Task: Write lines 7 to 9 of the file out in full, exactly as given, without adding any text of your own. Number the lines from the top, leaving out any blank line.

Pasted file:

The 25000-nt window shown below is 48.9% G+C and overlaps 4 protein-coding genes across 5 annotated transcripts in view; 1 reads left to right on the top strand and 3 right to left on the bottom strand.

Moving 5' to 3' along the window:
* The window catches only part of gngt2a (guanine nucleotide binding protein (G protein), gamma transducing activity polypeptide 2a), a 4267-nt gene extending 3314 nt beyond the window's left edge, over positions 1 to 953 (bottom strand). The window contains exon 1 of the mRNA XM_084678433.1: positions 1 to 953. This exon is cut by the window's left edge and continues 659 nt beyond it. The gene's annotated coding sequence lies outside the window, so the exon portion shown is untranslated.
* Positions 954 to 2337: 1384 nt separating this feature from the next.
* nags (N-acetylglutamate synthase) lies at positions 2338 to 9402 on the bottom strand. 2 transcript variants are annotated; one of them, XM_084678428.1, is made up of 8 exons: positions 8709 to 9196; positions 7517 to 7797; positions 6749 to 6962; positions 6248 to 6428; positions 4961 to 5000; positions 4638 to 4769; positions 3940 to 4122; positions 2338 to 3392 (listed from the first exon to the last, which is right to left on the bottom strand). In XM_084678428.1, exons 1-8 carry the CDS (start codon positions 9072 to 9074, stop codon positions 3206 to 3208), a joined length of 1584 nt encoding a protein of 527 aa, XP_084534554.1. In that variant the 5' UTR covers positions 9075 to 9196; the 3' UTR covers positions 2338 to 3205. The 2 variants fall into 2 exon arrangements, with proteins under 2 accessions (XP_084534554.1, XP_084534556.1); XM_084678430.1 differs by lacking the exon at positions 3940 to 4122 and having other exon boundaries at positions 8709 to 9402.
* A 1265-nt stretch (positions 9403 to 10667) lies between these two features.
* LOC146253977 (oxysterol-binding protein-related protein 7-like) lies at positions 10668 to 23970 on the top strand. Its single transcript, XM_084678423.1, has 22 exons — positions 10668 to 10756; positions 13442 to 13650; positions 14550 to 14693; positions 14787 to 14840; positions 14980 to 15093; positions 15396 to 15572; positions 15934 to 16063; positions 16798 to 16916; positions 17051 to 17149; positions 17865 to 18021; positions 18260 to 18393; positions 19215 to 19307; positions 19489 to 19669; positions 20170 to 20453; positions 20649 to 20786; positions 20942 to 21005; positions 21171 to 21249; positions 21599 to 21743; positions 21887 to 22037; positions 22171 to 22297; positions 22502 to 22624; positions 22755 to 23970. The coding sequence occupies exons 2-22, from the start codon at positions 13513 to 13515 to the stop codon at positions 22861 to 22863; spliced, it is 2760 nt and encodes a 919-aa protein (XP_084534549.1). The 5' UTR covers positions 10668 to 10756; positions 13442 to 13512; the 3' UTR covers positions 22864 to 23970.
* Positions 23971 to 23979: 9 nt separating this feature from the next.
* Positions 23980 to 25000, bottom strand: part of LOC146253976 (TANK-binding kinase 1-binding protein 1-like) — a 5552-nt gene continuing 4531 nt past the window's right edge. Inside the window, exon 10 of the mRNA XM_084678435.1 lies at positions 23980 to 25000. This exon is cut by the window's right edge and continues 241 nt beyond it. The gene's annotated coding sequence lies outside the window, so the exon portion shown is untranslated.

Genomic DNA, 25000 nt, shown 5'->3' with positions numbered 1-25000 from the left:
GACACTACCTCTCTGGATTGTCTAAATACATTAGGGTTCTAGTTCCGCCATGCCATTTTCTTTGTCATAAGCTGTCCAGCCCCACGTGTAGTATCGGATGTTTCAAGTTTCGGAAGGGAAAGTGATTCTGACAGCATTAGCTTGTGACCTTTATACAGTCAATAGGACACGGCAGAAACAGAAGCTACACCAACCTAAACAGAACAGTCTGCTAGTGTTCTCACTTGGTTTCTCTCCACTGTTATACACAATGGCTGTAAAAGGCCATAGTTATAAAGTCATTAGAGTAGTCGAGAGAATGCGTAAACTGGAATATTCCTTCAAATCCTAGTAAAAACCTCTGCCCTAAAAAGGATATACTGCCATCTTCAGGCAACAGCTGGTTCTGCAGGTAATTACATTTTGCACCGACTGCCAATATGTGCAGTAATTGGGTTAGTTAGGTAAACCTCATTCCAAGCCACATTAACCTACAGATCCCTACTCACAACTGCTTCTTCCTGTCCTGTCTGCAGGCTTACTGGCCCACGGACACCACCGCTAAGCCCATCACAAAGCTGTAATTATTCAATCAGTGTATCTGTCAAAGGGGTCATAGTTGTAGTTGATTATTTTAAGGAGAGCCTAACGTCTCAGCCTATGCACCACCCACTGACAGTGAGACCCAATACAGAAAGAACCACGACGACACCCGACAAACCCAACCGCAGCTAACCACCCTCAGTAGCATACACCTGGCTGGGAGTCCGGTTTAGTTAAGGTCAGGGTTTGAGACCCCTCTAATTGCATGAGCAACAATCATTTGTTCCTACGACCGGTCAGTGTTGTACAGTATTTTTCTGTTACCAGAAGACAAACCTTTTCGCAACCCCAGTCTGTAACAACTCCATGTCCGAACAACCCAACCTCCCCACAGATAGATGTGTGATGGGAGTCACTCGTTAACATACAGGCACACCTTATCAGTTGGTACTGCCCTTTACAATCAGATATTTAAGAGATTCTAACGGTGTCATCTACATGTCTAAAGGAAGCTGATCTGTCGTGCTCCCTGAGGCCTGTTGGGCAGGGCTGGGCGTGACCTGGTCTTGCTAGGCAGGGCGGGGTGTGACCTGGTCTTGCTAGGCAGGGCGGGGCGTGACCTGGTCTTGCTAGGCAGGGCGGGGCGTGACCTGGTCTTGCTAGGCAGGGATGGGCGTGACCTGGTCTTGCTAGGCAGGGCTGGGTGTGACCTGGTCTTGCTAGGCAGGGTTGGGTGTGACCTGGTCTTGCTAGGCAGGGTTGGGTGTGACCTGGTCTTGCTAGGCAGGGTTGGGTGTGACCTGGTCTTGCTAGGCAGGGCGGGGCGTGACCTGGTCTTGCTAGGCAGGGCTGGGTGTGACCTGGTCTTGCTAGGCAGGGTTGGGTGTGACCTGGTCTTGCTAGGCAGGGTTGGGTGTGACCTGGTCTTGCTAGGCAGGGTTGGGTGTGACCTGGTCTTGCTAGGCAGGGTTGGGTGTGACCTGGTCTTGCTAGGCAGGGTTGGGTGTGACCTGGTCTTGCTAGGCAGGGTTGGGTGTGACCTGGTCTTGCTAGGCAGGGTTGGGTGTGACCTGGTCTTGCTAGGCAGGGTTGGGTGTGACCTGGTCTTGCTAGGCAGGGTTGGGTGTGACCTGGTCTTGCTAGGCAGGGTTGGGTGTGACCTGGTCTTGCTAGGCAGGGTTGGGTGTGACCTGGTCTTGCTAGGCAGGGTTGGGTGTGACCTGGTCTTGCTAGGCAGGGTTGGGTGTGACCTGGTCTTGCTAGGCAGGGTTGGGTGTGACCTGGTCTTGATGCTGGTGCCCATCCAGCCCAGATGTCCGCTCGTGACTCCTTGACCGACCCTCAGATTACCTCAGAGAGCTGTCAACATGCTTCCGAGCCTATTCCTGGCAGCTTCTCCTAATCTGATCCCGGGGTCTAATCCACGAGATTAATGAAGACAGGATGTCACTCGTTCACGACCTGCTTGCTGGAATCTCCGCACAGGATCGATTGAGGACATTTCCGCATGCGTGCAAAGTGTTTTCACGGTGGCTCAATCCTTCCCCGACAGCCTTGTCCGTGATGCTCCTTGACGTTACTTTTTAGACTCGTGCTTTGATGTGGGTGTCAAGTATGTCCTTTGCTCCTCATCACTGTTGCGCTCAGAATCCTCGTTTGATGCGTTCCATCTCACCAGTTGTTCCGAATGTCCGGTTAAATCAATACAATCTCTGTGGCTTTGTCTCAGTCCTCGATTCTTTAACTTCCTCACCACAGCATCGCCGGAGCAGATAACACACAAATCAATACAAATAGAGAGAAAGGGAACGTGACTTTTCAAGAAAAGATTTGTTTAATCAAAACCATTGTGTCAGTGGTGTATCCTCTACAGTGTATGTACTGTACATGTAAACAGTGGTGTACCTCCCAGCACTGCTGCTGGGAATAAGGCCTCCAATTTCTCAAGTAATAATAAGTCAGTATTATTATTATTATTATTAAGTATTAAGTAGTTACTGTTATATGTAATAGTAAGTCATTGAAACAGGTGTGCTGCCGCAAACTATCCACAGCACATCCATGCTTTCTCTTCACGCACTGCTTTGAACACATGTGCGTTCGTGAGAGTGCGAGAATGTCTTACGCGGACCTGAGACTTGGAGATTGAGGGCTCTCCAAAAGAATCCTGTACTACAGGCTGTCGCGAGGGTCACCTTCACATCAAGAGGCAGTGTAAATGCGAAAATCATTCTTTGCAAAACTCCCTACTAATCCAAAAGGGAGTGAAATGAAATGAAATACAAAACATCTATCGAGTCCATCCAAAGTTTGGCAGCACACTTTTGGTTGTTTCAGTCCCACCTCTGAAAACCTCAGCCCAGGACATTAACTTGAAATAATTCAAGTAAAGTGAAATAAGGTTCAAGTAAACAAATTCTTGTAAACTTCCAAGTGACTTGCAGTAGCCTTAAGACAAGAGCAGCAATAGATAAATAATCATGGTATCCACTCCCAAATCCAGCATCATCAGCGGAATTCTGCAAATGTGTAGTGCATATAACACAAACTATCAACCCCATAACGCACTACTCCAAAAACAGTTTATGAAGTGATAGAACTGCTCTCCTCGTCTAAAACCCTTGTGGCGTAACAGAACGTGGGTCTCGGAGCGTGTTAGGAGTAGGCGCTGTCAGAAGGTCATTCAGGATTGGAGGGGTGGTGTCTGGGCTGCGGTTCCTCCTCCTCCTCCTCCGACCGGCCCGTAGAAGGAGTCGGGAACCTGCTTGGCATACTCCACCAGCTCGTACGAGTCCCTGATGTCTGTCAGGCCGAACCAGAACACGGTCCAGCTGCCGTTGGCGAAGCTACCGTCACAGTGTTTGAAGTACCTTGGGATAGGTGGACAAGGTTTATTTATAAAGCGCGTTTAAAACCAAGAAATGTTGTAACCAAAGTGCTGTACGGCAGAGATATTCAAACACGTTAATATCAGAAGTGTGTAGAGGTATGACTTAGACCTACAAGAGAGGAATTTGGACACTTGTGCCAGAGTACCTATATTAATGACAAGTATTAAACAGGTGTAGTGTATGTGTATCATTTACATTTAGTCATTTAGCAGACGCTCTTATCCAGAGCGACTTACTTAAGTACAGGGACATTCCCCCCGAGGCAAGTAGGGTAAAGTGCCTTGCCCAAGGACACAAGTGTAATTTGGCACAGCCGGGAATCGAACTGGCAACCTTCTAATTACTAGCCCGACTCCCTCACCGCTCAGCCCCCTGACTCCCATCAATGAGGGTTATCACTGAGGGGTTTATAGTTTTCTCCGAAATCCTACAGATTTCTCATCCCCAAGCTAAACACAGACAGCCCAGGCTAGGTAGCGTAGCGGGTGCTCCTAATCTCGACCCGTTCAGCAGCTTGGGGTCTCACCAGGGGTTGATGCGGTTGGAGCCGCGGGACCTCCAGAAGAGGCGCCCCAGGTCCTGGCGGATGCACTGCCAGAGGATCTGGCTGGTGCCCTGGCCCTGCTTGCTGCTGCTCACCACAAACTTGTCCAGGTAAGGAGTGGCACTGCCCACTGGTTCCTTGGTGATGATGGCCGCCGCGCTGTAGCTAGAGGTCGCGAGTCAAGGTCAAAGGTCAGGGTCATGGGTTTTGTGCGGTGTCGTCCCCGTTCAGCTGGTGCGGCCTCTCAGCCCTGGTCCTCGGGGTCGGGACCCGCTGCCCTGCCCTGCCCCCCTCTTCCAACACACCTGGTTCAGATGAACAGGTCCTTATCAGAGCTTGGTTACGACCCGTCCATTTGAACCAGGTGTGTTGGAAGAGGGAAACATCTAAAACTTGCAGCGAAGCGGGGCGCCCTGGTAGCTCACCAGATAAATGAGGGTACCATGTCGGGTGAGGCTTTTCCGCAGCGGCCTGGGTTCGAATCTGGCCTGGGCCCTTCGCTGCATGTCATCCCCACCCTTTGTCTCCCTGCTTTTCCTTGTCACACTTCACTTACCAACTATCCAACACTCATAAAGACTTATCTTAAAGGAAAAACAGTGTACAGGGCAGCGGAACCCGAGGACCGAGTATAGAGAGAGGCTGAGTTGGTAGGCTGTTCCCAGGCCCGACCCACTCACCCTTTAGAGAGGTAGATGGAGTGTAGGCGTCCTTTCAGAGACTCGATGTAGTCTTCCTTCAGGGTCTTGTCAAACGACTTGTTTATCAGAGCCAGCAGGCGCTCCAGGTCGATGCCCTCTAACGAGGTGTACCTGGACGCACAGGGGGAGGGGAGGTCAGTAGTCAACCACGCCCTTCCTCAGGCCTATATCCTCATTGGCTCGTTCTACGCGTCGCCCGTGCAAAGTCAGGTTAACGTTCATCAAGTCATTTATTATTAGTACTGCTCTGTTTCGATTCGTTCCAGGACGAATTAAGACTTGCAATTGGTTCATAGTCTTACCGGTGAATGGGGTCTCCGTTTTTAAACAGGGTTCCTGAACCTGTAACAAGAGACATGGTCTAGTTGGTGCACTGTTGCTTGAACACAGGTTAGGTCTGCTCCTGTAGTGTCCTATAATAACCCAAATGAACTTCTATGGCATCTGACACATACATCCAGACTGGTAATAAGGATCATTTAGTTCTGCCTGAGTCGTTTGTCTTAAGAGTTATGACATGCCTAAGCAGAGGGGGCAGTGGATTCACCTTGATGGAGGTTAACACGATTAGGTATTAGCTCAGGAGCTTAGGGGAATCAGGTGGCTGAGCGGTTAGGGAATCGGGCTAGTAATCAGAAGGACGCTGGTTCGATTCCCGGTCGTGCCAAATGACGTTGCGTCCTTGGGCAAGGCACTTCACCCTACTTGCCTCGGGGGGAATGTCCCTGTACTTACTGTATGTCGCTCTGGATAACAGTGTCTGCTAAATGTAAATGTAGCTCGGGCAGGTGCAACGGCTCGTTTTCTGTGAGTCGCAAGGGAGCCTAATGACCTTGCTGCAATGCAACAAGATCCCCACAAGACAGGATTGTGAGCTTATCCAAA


* LOC146253977 (oxysterol-binding protein-related protein 7-like) lies at positions 10668 to 23970 on the top strand. Its single transcript, XM_084678423.1, has 22 exons — positions 10668 to 10756; positions 13442 to 13650; positions 14550 to 14693; positions 14787 to 14840; positions 14980 to 15093; positions 15396 to 15572; positions 15934 to 16063; positions 16798 to 16916; positions 17051 to 17149; positions 17865 to 18021; positions 18260 to 18393; positions 19215 to 19307; positions 19489 to 19669; positions 20170 to 20453; positions 20649 to 20786; positions 20942 to 21005; positions 21171 to 21249; positions 21599 to 21743; positions 21887 to 22037; positions 22171 to 22297; positions 22502 to 22624; positions 22755 to 23970. The coding sequence occupies exons 2-22, from the start codon at positions 13513 to 13515 to the stop codon at positions 22861 to 22863; spliced, it is 2760 nt and encodes a 919-aa protein (XP_084534549.1). The 5' UTR covers positions 10668 to 10756; positions 13442 to 13512; the 3' UTR covers positions 22864 to 23970.
* Positions 23971 to 23979: 9 nt separating this feature from the next.
* Positions 23980 to 25000, bottom strand: part of LOC146253976 (TANK-binding kinase 1-binding protein 1-like) — a 5552-nt gene continuing 4531 nt past the window's right edge. Inside the window, exon 10 of the mRNA XM_084678435.1 lies at positions 23980 to 25000. This exon is cut by the window's right edge and continues 241 nt beyond it. The gene's annotated coding sequence lies outside the window, so the exon portion shown is untranslated.